by Caitlin McDonough MacKenzie
Our second audio story is here! You can hear Caitlin's story using the video link below. A transcript is also available below:
I fell in love with alpine plants at the bottom of the mountain. In college I worked as an environmental educator at a backcountry hut in New Hampshire’s White Mountains. Many of these huts are “high mountain,” perched just at treeline for beautiful hikes through alpine communities with Sound-of-Music-style panoramic views of open summits.
My hut, Zealand Falls, was not a high mountain hut. Our elevation was 2700’ and we were surrounded by lowland trees like paper birch and striped maple. But, Zealand Falls had waterfalls. During the lull of midday — the post-breakfast quiet when all of last night’s guests had hiked on to higher peaks, and that night’s guests were still trudging up the trail — I spent hours wading up the Zealand River, lounging in the rills and climbing the falls.
Little clumps of butter-cup-yellow flowers clung to the moss-covered rocks in the middle of the falls: mountain avens. In New Hampshire, mountain avens belong to much higher elevations; this rare plant with a truly weird post-glacial distribution is endemic to the White Mountain alpine zone and coastal Nova Scotia. Mountain avens are supposed to be high mountain hut plants, not inland valley forest plants.
They didn’t grow on the banks of the river, or anywhere in the forest around the hut, just the waterfall. They seemed to know what I knew: the falls were a cool retreat from the July heat. Living with mountain avens, and sharing their waterfall microclimate for a summer, made me feel like I had a secret alpine plant “pet.”
Years later, as a graduate student, I returned to the White Mountains. I monitored plots full of mountain avens clustered around the high mountain huts. In the post-breakfast quiet, I’d grab a leftover muffin, walk outside while the college hut croo wrapped up washing dishes and settle in against a glacial erratic to record flowering across my plots, adding another season of data to a long-term project tracing the ecological impacts of climate change on alpine plants. The low elevation waterfall avens were not included in the study design, and when I started my PhD, my dissertation research shifted east to Acadia National Park, a dark spot in the mountain avens’ disjointed range map. I’d visit the waterfall avens in the off-season, hiking the familiar trail to Zealand Falls on long weekends in the fall, once dragging my labmates along through November snow flurries on the day before we had a conference in the valley.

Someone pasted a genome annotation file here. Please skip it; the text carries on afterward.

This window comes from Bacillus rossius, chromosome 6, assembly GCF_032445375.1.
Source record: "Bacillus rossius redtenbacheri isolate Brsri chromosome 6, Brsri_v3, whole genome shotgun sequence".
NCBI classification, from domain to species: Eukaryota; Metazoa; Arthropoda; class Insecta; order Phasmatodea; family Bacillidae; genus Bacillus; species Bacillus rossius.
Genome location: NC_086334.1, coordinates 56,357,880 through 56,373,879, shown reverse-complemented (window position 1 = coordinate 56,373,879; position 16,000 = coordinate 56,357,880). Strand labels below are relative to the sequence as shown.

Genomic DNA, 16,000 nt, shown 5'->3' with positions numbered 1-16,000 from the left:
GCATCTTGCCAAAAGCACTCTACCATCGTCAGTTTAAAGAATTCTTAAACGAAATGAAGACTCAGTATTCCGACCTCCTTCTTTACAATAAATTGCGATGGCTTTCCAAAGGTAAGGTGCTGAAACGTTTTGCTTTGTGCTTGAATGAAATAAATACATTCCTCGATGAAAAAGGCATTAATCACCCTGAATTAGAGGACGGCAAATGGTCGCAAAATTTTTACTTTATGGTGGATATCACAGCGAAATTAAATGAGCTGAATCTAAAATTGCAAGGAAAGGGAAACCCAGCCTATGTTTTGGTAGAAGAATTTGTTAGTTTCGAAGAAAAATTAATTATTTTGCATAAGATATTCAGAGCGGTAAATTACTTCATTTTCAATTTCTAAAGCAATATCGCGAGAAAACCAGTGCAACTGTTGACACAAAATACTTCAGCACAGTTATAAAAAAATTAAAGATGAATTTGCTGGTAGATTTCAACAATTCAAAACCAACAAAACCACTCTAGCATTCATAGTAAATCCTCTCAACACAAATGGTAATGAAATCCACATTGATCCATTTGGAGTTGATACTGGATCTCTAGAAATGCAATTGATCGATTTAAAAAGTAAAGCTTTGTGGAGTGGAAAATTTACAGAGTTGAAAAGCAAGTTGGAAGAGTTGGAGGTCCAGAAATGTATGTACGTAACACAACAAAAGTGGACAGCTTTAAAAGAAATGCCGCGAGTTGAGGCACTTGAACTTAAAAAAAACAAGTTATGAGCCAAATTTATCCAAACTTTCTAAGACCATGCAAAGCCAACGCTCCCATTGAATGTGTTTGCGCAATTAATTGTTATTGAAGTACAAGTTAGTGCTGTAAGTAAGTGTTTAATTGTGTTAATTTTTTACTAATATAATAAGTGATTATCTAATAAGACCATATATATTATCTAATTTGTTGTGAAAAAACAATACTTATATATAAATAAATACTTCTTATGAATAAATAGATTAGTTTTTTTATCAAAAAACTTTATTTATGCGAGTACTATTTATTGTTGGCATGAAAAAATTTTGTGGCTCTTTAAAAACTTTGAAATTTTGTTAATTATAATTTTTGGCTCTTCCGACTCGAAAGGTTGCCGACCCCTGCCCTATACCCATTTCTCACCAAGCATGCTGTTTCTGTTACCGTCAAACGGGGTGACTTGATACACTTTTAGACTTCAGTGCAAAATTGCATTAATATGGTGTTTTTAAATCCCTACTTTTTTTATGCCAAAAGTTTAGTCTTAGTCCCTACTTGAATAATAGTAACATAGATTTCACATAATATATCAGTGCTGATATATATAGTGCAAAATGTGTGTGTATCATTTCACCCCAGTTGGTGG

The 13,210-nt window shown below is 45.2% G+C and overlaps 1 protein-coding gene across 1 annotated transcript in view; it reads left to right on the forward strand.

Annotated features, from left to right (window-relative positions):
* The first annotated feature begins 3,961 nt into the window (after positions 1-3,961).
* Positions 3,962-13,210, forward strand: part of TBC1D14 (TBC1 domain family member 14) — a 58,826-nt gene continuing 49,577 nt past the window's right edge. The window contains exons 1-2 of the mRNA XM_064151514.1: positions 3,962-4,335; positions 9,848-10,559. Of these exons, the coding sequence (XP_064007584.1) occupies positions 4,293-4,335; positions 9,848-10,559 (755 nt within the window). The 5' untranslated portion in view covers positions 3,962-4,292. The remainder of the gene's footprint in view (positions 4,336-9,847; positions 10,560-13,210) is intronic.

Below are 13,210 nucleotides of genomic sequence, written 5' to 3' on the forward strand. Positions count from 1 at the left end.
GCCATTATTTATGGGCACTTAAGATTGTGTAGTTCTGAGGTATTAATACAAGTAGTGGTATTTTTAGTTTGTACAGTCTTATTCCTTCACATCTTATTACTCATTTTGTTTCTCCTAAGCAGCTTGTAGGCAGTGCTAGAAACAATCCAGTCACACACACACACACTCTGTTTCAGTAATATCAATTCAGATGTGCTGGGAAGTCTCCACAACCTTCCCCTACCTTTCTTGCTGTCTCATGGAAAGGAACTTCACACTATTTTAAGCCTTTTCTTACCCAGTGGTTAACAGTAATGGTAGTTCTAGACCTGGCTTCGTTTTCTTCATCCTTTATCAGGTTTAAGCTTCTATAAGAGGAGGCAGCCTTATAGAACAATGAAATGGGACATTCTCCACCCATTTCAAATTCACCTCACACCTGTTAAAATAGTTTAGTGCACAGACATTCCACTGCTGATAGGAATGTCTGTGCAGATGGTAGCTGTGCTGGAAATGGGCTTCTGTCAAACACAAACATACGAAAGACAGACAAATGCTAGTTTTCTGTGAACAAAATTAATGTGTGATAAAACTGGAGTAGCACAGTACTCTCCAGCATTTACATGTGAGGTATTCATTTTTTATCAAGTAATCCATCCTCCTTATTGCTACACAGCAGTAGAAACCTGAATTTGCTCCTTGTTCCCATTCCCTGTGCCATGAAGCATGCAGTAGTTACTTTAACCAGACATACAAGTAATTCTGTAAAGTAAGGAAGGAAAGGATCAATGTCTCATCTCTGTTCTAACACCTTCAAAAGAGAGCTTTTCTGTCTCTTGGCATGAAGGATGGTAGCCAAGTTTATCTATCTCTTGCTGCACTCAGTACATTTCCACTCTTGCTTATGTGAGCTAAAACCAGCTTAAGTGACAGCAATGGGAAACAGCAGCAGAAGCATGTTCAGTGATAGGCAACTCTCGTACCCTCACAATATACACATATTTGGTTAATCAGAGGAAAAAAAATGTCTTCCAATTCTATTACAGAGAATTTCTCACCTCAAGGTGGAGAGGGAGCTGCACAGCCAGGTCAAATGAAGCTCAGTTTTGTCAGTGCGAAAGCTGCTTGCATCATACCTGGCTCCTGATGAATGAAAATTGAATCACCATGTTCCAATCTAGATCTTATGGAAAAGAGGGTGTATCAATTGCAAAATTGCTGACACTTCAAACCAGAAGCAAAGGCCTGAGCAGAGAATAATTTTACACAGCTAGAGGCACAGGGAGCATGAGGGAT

Now, as a postdoc, my alpine plants are more abstract. I collect pollen cores from high elevation ponds in New England and sift through the layers of mud. For 15,000 years these ponds have kept a record of the plant communities along their shores; as leaves and seeds and pollen fall into the water, they are archived in the mud at the bottom. My research aims to read that archive and trace the changes in the plant communities over time. If we can reconstruct how alpine vegetation responded to past warming events, maybe we can get a better handle on how these plants will fare under future climate change.
I probably won’t see mountain aven pollen in my cores. Mountain avens are too rare, and they are insect pollinated. If a couple rogue grains of mountain aven pollen did make it into one of my ponds at some point in the past, they are probably swamped by contributions from other species, the wind-pollinators are so prolific, the spruce and fir trees at the edge of treeline so common. In my “student kit” — a box of pre-made slides to help me learn my pollens — there is no mountain aven slide. But, I’ve found mountain avens in unexpected places before.
Of course, the real question isn’t will I see mountain aven pollen in a slice of pond sediment from 8,000 years ago? The real question is this: will my daughters, and someday their children, be able to hike to the high mountain huts and find mountain avens in the alpine zone? What plant will they they fall in love with at a low elevation waterfall? And will they have to spend their careers documenting the probability of its extinction?
To read about Caitlin's PLS Live experience and storytelling check out her post in the PLOS Ecology Community Blog: On Story Telling.
Caitlin "mountain aven" McDonough MacKenzie is a 2017 Smith fellow and a founder of Plant Love Stories. She uses fossil pollen to study plants of the past alpine plant communities in Maine. You can follow Caitlin in Maine at @CaitlinInMaine